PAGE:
The employer and insurer, however, assert the employee, since January 2006, has been paid benefits solely under the LHWCA, and maintain the employee is now excluded from claiming remedies under the MWCA that are available to him under the LHWCA.[18] We note first that the respondents’ argument is essentially an election of remedies defense. That is, by pursuing LHWCA benefits, the employee has elected federal law and is thereby precluded from pursuing relief under the MWCA. Case law on this point makes it clear that the election of remedies doctrine is inapplicable as between state workers’ compensation and Longshore Act remedies. In Sun Ship, the Supreme Court recognized that LHWCA and state workers’ compensation claims are not mutually exclusive, but, rather, are concurrently available and complementary remedies which do not preclude recourse to the LHWCA after litigation of a state compensation claim, or vice versa.[19] An injured employee, having a choice of remedies, can choose the more beneficial remedy when jurisdiction is concurrent.[20]

Secondly, the employer and insurer contend that concurrent jurisdiction under Sun Ship does not permit an employee to supplant, rather than supplement, benefits available under the LHWCA. They argue the intent of concurrent jurisdiction is to ensure that injured workers can access benefits otherwise unavailable under the federal act. In Jacobson, the employer and insurer assert, the employee did not qualify for permanent partial disability compensation based on wage loss under the LHWCA, but was eligible for permanency under the MWCA based on his physical condition. The Minnesota Supreme Court allowed the MWCA permanent partial disability claim. The employer and insurer argue that Jacobson stands for the proposition that concurrent jurisdiction applies only when a benefit under one act “supplements, rather than supplants,” benefits available from the other. We disagree.

The question in Sun Ship was whether the LHWCA, as amended, pre-empted state worker’s compensation acts in cases involving land-based maritime workers. The Supreme Court specifically held LHWCA coverage is not exclusive, but supplements, rather than supplants, state worker’s compensation schemes. The language in Sun Ship does not limit the benefits available under one act or the other, but addresses solely the application of jurisdiction as and between the federal and state workers’ compensation acts, concluding their jurisdiction is overlapping and concurrent.

We note, additionally, that the issue presented in Jacobson was whether the LHWCA is a federal law comparable to the Federal Employers’ Liability Act (FELA) so as to exclude the employee from benefits under Minn. Stat. § 176.041, subd. 1. The supreme court held “Longshore workers . . . are not barred by section 176.041, subd. 1, from receiving concurrent state and LHWCA benefits.”[21] There is nothing in the decision suggesting that where benefits are equally available under the LHWCA and the MWCA, the employee is limited to pursuing a claim under the LHWCA.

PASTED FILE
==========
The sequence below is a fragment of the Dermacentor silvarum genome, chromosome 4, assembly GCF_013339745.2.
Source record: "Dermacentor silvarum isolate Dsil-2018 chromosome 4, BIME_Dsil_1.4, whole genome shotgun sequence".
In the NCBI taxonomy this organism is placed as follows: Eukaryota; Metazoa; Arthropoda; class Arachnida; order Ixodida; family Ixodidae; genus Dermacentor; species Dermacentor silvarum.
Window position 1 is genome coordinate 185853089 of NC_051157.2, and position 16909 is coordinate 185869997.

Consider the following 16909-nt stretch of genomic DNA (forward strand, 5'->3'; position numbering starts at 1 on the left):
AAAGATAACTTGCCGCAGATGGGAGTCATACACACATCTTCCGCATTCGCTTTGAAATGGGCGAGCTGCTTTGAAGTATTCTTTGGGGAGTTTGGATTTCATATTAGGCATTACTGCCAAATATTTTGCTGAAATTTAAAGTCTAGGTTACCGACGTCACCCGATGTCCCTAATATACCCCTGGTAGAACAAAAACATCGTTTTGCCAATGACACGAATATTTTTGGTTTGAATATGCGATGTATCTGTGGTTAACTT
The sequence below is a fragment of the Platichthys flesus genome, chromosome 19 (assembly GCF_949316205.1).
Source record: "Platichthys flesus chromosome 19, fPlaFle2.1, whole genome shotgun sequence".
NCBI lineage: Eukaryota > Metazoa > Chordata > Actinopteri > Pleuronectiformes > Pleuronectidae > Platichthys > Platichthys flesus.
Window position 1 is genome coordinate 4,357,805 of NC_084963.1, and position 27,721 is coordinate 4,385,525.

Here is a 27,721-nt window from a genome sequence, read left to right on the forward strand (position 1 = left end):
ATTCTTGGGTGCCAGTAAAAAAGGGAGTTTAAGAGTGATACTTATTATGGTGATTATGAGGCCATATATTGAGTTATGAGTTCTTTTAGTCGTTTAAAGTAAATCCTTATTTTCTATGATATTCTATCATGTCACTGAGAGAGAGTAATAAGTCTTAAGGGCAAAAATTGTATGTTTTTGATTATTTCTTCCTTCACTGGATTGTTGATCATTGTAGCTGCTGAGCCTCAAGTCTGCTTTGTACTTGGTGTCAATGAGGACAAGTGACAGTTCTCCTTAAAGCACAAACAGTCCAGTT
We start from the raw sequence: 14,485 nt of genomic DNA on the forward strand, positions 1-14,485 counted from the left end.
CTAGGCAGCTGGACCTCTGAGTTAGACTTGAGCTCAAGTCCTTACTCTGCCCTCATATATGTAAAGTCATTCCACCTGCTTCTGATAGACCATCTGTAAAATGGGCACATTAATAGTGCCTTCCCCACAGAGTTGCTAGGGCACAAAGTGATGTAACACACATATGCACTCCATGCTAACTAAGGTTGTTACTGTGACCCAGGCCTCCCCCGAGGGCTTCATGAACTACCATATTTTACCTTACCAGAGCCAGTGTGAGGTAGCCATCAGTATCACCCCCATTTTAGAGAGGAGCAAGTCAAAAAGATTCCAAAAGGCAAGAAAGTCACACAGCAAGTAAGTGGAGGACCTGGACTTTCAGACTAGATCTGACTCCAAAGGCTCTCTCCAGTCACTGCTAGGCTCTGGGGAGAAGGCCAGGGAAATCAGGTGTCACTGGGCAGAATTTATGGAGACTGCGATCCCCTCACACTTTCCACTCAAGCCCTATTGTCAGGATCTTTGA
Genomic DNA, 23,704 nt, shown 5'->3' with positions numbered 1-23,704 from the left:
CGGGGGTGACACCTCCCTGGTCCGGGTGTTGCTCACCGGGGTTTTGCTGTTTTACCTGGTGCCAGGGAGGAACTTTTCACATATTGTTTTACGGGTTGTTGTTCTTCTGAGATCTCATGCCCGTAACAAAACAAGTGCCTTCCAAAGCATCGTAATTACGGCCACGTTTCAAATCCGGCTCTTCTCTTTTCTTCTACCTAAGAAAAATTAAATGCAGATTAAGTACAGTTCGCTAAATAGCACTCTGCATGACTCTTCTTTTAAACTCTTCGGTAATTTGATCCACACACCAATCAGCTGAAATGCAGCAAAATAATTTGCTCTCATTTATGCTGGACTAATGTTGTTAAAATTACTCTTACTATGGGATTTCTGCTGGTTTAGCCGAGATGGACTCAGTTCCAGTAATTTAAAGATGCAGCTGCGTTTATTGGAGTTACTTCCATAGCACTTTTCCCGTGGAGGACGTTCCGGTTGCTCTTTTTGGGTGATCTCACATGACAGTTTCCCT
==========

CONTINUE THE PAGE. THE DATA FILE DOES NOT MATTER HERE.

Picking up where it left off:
A primary purpose of the 1972 amendments was to substantially increase the amount of compensation available under the LHWCA. The Court in Sun Ship concluded that “[c]oncurrent jurisdiction . . . is in no way inconsistent with this policy of raising awards to a federal minimum.”[22] The Court observed in Perini North River that “both state and federal remedies are available to injured workers, and employers with employees working on the shore . . . contribute to state compensation funds in the event that an employee covered by the LHWCA’s shoreside extension [seeks] state compensation.”[23]

To avoid double recovery, a worker who is awarded state compensation benefits, then pursues federal benefits, is required to credit the state benefits against any recovery under the federal act and vice versa. Passed by Congress in 1984, 33 U.S.C. § 903(e), which provides for the crediting of amounts paid under “any other workers’ compensation law” against an employer’s liability under the LHWCA, additionally implies that Congress envisioned the existence of parallel state remedies.[24] Although the Minnesota Supreme Court has not specifically addressed the issue of credit for concurrent state and LHWCA benefits, the court has allowed successive state awards, where Minnesota and another state pay benefits for the same injury, so long as the second award is reduced by the amount of duplicative benefits paid under the other state’s act.[25]

We conclude the compensation judge’s dismissal of the employee’s claim under the MWCA for lack of jurisdiction is clearly erroneous, and, accordingly, reverse and remand the case to the Office of Administrative Hearings for a hearing on the merits.

2.   Forum Non Conveniens